W3C home > Mailing lists > Public > public-html@w3.org > January 2010

Re: ISSUE-95 hidden - Chairs Solicit Proposals

From: Jon Gunderson <jongund@illinois.edu>
Date: Fri, 15 Jan 2010 08:02:12 -0600 (CST)
To: "Henri Sivonen" <hsivonen@iki.fi>, "Tab Atkins Jr." <jackalmage@gmail.com>
Cc: "Jonas Sicking" <jonas@sicking.cc>, "Edward O'Connor" <hober0@gmail.com>, "Sam Ruby" <rubys@intertwingly.net>, "HTML WG" <public-html@w3.org>
Message-Id: <20100115080212.CBA95419@expms1.cites.uiuc.edu>
What are the problems of using the following CSS code to render some element off screen, yet still have it available to speech renderings, like a screen reader:

.offscreen {
  position: absolute;
  left: -300em;
  top:-30em
}


Jon

---- Original message ----
>Date: Fri, 15 Jan 2010 12:46:16 +0200
>From: Henri Sivonen <hsivonen@iki.fi>  
>Subject: Re: ISSUE-95 hidden - Chairs Solicit Proposals  
>To: "Tab Atkins Jr." <jackalmage@gmail.com>
>Cc: Jonas Sicking <jonas@sicking.cc>, "Edward O'Connor" <hober0@gmail.com>, Sam Ruby <rubys@intertwingly.net>, HTML WG <public-html@w3.org>
>
>On Jan 15, 2010, at 02:07, Tab Atkins Jr. wrote:
>
>> Like Jonas, I feel there is great value in @hidden.  My reasoning is
>> very practictal; I want to be able to maintain the handful of CSS
>> hacks that *do* hide something from the visual rendering only.  It's
>> already impossible to use display:none to hide content just from
>> visual UAs (leaving it for screen readers), as it is used too commonly
>> to indicate that the element should be hidden entirely, and so
>> non-visual UAs are forced to also ignore it to be useful to their
>> users.  The CSS hacks we still have available to us are less
>> widespread and slightly more work, and the existence of a single,
>> simple attribute that can handle the "hide this element" role should
>> hopefully minimize the misuse of those hacks, ensuring they remain
>> useful for longer.
>
>The hidden attribute is *not* appropriate for the use case of hiding stuff from the visual rendering only. The hidden attribute is meant to mark a DOM subtree pruned from all presentations on all media. Hence, the hidden attribute is supposed to make it appear as though accessibility API mapping could work from the DOM without querying the computed style for the screen media and as though non-CSS HTML+JS UAs could work with Web apps. That is, the hidden attribute is a "semantic" way of saying display: none;.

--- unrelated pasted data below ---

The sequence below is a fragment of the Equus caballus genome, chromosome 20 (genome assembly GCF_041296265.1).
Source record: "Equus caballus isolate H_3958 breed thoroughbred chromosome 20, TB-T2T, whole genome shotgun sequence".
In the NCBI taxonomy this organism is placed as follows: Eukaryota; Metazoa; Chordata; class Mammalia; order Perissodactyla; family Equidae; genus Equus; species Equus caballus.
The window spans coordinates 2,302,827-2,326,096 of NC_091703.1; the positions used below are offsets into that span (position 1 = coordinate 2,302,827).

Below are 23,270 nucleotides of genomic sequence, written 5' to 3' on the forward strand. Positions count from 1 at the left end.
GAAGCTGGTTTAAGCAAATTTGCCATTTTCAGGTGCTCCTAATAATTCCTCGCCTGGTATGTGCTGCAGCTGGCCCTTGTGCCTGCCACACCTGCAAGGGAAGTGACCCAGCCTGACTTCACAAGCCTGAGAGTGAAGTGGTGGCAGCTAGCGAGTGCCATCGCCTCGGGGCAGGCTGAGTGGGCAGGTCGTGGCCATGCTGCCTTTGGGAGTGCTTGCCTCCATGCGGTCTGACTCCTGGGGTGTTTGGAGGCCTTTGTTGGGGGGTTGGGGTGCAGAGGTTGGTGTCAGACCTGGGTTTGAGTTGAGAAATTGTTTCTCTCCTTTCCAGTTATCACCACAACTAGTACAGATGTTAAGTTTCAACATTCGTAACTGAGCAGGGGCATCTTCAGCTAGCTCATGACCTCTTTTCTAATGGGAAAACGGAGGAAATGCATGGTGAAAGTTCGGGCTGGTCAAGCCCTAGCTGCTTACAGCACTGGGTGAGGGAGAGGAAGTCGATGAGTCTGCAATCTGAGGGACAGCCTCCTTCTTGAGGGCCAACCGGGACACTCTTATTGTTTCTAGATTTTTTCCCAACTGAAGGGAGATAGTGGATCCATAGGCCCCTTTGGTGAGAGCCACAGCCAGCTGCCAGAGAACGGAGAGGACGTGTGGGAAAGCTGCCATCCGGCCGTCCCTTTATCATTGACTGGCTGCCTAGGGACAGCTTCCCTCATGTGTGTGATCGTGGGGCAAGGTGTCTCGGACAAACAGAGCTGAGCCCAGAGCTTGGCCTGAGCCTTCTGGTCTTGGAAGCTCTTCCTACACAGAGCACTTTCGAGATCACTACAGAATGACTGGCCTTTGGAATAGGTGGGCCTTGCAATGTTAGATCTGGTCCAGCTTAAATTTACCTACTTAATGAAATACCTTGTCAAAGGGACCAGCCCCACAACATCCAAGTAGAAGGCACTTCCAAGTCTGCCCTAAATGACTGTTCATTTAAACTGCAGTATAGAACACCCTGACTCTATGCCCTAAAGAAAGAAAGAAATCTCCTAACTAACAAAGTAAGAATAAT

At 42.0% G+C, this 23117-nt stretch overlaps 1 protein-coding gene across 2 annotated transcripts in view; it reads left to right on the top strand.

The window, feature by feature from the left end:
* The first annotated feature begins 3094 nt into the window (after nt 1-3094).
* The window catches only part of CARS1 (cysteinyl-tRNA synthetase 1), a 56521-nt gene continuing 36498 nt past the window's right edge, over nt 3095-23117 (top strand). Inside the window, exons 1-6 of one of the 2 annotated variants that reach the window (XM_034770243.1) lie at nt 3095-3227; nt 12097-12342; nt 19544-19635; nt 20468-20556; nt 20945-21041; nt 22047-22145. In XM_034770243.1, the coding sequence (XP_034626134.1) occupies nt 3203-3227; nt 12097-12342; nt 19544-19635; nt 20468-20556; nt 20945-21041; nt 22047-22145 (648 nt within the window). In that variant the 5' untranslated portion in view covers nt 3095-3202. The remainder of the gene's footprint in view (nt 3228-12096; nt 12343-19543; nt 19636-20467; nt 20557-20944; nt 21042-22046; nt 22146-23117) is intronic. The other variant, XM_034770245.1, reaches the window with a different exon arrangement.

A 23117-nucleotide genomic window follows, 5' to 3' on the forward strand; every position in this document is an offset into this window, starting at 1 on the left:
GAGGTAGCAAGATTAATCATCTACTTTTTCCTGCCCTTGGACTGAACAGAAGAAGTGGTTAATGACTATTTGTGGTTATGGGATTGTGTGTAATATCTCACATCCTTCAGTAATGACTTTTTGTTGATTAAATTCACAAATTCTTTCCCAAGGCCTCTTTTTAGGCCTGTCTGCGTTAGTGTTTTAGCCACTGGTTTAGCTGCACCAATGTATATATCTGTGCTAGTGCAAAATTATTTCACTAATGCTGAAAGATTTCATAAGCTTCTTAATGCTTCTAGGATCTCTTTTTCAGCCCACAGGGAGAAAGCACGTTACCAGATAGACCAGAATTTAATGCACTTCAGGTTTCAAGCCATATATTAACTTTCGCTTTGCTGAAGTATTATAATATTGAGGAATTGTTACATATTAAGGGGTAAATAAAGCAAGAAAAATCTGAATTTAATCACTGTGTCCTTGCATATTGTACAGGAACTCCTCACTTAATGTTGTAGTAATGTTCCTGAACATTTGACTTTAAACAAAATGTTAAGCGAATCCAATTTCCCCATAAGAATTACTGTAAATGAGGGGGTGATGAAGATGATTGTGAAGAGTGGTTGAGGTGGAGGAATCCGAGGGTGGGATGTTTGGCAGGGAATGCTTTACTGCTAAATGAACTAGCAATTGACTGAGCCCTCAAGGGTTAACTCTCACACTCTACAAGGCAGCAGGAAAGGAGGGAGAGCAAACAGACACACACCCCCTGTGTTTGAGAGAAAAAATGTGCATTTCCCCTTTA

>
>See:
>http://www.whatwg.org/specs/web-apps/current-work/#display-types
>
>-- 
>Henri Sivonen
>hsivonen@iki.fi
>http://hsivonen.iki.fi/
>
>
>
Jon Gunderson, Ph.D.
Coordinator Information Technology Accessibility
Disability Resources and Educational Services

Rehabilitation Education Center
Room 86
1207 S. Oak Street
Champaign, Illinois 61820

Voice: (217) 244-5870

WWW: http://www.cita.illinois.edu/
WWW: https://netfiles.uiuc.edu/jongund/www/

---------------------------------------------------------------
Privacy Information
---------------------------------------------------------------
This email (including attachments) is covered by the Electronic Communications Privacy Act, 18 U.S.C. 2510-2521, is confidential and may be legally privileged. It is intended for the use of the individual or entity to which it is addressed and may contain information that is privileged, confidential, and exempt from disclosure under applicable law. If the reader of this email is not the intended recipient, or agent responsible for delivering or copying of this communication, you are hereby notified that any retention, dissemination, distribution, or copying of this communication is strictly prohibited. If you have received this communication in error, please reply to the sender that you have received the message in error, then delete it. Thank you.
Received on Friday, 15 January 2010 14:02:47 GMT

This archive was generated by hypermail 2.2.0+W3C-0.50 : Wednesday, 9 May 2012 00:16:57 GMT